1.1 The tao that can be described is not the eternal Tao. The name that can be spoken is not the eternal Name.
1.2 The nameless is the boundary of Heaven and Earth. The named is the mother of creation.
1.3 Freed from desire, you can see the hidden mystery. By having desire, you can only see what is visibly real.
1.4 Yet mystery and reality emerge from the same source. This source is called darkness.
1.5 Darkness born from darkness. The beginning of all understanding.
2.1 When people see things as beautiful, ugliness is created.
2.2 When people see things as good, evil is created.
2.3 Being and non-being produce each other. Difficult and easy complement each other. Long and short define each other.
2.4 High and low oppose each other. Fore and aft follow each other.
2.5 Therefore the Master can act without doing anything and teach without saying a word.
2.6 Things come her way and she does not stop them; things leave and she lets them go.
2.7 She has without possessing, and acts without any expectations. When her work is done, she takes no credit. That is why it will last forever.
3.1 If you over esteem talented individuals, people will become overly competitive.
3.2 If you overvalue possessions, people will begin to steal.
3.3 Do not display your treasures or people will become envious.
3.4 The Master leads by emptying people's minds, filling their bellies, weakening their ambitions, and making them become strong.
3.5 Preferring simplicity and freedom from desires, avoiding the pitfalls of knowledge and wrong action.
3.6 For those who practice not-doing, everything will fall into place.
4.1 The Tao is like an empty container: it can never be emptied and can never be filled.
4.2 Infinitely deep, it is the source of all things.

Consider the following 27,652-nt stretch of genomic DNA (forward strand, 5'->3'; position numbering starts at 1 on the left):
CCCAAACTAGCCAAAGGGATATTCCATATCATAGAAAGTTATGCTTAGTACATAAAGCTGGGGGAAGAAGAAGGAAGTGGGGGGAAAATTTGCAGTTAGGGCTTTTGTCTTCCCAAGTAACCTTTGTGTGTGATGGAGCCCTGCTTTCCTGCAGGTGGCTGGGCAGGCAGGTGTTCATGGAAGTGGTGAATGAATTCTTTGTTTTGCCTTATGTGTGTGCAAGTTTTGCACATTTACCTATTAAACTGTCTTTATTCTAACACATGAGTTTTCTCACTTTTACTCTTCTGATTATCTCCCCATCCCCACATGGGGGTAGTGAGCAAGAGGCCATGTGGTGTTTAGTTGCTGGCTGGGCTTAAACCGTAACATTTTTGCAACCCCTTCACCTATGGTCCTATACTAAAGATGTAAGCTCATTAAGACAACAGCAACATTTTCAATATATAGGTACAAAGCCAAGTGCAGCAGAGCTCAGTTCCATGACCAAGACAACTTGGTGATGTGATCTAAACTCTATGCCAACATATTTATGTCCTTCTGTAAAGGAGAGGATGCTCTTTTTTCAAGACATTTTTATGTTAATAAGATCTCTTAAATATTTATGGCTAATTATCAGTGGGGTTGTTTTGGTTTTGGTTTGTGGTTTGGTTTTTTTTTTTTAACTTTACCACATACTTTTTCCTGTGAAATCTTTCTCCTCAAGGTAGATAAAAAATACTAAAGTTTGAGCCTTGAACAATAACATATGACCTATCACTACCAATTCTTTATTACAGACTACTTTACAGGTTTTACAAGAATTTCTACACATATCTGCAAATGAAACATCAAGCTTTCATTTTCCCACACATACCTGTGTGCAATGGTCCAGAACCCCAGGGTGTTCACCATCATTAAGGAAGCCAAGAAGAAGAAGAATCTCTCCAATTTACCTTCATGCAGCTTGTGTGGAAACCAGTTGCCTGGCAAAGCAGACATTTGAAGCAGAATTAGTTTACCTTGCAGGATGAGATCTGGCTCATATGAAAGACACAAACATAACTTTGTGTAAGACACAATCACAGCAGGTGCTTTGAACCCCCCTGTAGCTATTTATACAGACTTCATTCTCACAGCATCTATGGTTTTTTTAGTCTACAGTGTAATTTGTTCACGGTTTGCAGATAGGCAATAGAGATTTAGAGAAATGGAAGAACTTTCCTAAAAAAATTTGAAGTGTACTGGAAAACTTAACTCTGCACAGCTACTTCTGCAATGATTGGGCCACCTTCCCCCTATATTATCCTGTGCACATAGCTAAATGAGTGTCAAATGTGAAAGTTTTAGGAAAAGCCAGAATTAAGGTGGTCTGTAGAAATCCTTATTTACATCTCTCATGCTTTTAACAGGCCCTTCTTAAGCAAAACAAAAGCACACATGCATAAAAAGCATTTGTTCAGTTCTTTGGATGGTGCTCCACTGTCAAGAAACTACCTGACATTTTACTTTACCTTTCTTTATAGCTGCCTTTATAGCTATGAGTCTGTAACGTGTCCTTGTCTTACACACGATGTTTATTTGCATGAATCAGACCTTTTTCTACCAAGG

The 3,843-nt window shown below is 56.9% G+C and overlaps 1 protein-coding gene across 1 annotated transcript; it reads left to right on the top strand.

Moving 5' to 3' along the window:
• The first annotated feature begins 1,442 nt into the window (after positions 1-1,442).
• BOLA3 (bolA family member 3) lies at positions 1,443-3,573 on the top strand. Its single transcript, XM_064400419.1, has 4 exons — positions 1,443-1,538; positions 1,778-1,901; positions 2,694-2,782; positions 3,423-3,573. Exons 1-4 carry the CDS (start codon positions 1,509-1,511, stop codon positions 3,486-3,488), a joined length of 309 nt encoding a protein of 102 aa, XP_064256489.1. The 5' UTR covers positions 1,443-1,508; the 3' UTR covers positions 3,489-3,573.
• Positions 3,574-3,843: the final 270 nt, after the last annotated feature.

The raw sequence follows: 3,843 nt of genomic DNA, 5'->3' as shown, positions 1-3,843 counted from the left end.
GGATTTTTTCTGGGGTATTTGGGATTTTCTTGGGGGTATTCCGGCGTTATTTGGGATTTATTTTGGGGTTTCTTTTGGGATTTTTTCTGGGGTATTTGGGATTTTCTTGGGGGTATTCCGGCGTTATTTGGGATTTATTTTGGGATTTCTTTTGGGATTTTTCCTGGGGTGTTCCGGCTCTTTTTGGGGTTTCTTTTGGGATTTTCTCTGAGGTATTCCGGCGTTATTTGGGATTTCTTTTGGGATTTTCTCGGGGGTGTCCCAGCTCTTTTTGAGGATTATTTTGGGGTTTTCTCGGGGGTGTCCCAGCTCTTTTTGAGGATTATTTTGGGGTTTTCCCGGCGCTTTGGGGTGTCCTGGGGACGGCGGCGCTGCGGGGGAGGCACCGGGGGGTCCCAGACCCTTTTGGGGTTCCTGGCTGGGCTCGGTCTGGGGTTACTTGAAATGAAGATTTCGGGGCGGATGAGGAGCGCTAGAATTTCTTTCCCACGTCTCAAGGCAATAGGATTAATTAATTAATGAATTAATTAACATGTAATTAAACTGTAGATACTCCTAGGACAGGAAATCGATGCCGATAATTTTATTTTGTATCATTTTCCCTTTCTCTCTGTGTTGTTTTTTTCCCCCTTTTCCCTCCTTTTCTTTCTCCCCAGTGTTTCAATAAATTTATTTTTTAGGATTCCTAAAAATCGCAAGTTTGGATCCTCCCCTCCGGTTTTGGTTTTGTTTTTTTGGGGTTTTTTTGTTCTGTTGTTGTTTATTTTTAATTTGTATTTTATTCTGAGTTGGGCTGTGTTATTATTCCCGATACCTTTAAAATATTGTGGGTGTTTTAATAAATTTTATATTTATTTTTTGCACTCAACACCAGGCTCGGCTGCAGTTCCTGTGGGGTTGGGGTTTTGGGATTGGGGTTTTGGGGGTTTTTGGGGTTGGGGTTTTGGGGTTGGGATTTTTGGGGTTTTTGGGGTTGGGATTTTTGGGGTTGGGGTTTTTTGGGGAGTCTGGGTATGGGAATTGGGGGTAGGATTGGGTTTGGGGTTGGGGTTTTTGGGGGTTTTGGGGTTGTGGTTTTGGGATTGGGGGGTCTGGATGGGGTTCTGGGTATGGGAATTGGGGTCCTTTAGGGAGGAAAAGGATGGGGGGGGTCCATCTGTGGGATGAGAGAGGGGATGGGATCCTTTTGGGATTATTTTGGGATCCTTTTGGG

4.3 It dulls the sharp, unties the knotted, shades the lighted, and unites all of creation with dust.
4.4 It is hidden but always present.
4.5 I don't know who gave birth to it. It is older than the concept of God.
5.1 Heaven and Earth are impartial; they treat all of creation as straw dogs.
5.2 The Master doesn't take sides; she treats everyone like a straw dog.
5.3 The space between Heaven and Earth is like a bellows; it is empty, yet has not lost its power. The more it is used, the more it produces; the more you talk of it, the less you comprehend.
5.4 It is better not to speak of things you do not understand.
6.1 The spirit of emptiness is immortal. It is called the Great Mother because it gives birth to Heaven and Earth.
6.3 It is like a vapour, barely seen but always present. Use it effortlessly.
7.1 The Tao of Heaven is eternal, and the earth is long enduring. Why are they long enduring?
7.2 They do not live for themselves; thus they are present for all beings.
7.3 The Master puts herself last; And finds herself in the place of authority.
7.4 She detaches herself from all things; Therefore she is united with all things.
7.5 She gives no thought to self. She is perfectly fulfilled.
8.1 The supreme good is like water, which benefits all of creation without trying to compete with it. It gathers in unpopular places. Thus it is like the Tao.
8.2 The location makes the dwelling good. Depth of understanding makes the mind good. A kind heart makes the giving good.
8.3 Integrity makes the government good. Accomplishment makes your labors good. Proper timing makes a decision good.
8.4 Only when there is no competition will we all live in peace.
9.1 It is easier to carry and empty cup than one that is filled to the brim.
9.2 The sharper the knife the easier it is to dull.
9.3 The more wealth you possess the harder it is to protect.
9.4 Pride brings its own trouble.
9.5 When you have accomplished your goal simply walk away. This is the pathway to Heaven.
10.1 Nurture the darkness of your soul until you become whole. Can you do this and not fail?
10.2 Can you focus your life-breath until you become supple as a newborn child?
10.3 While you cleanse your inner vision will you be found without fault?
10.4 Can you love people and lead them without forcing your will on them?
10.5 When Heaven gives and takes away can you be content with the outcome?
10.6 When you understand all things can you step back from your own understanding?
10.7 Giving birth and nourishing, making without possessing, expecting nothing in return. To grow, yet not to control: This is the mysterious virtue.
11.1 Thirty spokes are joined together in a wheel, but it is the center hole that allows the wheel to function.
11.2 We mold clay into a pot, but it is the emptiness inside that makes the vessel useful.
11.3 We fashion wood for a house, but it is the emptiness inside that makes it livable.
11.4 We work with the substantial, but the emptiness is what we use.
12.1 Five colors blind the eye. Five notes deafen the ear. Five flavours make the palate go stale.
12.2 Too much activity deranges the mind. Too much wealth causes crime.